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One of the Many Reasons I Support Obama

Take a look at this video of Barack Obama speaking before and audience in Virginia that includes teachers from the Virginia Writing Project. At this event, Senator Obama is asked what role writing has played in his life. He responds by talking the process he went through in writing ( by himself! ) his two memoirs, Dreams of My Father and The Audacity of Hope. He talks about how the writing was a process of self discovery and assessment of his life. He talks about how the writing not only gave him a perspective on his past, but helped redefine him for his future. He explains the value of journal writing and the connection between writing and thinking. Later in the video, he also responds to a question about NCLB, accountability and standardized tests and addresses their negative impact on students who are subjected to mind numbing skill and drill pedagogy in a misguided attempt to improve their skills and close the achievement gap. He ends with a discussion of what it will take to keep teachers in the classroom over time and a plan for meaningful professional development.


I had to watch this several times and pinch myself to make sure I wasn’t dreaming. This is the first and only time I heard an elected official speak with such intelligence and nuanced understanding about the importance of writing in young people’s lives and the role of teachers as professionals!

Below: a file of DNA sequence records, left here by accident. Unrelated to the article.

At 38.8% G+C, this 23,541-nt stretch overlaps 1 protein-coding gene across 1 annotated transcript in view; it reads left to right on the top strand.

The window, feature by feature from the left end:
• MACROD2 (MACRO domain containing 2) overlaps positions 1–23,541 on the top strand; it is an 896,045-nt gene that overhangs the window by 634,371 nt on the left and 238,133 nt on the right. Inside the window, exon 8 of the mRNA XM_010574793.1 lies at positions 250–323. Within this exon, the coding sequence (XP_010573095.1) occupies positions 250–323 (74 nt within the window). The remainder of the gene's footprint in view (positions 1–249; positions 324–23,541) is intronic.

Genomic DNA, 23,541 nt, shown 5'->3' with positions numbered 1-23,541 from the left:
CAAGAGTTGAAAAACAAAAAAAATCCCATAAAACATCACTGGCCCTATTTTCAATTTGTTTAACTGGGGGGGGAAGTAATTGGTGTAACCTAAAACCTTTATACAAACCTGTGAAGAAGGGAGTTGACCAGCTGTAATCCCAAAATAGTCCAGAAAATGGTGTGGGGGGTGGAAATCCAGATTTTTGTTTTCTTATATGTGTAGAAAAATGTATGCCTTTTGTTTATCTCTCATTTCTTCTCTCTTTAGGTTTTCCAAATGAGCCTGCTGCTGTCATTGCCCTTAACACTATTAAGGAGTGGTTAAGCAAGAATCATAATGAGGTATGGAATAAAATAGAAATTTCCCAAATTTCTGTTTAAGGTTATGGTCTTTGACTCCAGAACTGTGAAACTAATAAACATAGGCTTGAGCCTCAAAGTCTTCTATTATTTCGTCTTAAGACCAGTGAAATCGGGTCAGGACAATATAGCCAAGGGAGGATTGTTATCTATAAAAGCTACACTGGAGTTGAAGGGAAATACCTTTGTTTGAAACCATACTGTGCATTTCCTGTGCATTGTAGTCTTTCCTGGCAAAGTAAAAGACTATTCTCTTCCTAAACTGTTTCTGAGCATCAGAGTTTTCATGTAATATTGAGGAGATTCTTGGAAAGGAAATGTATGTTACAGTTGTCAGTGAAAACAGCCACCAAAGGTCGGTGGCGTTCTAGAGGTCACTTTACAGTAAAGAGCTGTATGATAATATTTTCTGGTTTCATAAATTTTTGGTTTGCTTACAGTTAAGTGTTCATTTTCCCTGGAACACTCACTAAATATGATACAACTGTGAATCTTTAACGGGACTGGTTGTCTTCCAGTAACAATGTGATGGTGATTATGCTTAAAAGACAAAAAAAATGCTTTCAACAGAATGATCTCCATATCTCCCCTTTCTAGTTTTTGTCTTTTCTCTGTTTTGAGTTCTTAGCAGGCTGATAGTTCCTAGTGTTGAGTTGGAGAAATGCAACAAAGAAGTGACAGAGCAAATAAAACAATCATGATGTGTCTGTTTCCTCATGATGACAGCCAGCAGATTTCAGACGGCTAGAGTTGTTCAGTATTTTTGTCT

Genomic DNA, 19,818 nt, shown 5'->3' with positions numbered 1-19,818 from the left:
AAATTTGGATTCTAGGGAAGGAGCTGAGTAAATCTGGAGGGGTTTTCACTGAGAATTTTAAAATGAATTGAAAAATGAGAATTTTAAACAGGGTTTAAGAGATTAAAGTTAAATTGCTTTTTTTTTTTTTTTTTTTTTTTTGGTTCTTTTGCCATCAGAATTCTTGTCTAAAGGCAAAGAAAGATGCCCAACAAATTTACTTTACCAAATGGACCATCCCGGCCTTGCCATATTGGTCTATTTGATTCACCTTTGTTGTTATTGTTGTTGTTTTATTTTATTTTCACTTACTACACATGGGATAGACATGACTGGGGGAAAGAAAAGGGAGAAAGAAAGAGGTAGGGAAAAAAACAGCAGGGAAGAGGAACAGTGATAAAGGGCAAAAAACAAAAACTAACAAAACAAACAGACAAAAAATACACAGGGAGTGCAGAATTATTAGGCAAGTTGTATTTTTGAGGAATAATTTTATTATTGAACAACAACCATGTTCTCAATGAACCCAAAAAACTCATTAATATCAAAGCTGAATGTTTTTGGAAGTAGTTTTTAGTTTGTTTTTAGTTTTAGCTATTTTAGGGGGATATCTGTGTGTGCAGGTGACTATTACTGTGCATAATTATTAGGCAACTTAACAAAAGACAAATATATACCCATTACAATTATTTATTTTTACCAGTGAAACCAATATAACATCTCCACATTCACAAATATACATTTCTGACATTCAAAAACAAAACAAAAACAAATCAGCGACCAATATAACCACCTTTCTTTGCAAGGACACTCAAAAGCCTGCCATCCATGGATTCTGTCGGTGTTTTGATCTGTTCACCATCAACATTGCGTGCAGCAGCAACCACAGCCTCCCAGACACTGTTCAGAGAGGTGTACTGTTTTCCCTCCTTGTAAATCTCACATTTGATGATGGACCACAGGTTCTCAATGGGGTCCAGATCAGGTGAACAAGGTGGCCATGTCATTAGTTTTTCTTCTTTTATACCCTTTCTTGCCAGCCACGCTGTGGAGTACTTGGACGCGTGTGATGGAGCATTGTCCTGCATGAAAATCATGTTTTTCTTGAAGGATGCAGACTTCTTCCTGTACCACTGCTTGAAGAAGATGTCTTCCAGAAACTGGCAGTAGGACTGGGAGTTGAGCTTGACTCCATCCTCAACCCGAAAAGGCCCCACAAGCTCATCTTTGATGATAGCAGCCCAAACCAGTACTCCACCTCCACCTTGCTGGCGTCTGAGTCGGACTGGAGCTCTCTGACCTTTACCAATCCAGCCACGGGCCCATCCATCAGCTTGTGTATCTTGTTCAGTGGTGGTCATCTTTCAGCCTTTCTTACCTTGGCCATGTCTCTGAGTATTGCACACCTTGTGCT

I haven’t read his books, but after seeing this video I am downloading both of them to my new Kindle ( a retirement gift from my children!)

What do you think about this video? Have you read his books? I look forward to reading them and sharing my thoughts about them in the coming weeks. Watch below and comment!!!!

Marsha Pincus is a post-mid life woman, riding the Age Wave and writing for her life.

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  1. It’s so unusual to have a presidential candidate, these days, who talk about the things that we, teachers, care about in an intelligent and thoughtful way. Beyond the classroom can mean, “after” teaching and being in the classroom. But we know that no matter what wonders we try and create inside our classrooms, the world beyond is crucial – the contexts of politics, environment, students’ lives, our lives, and so on.

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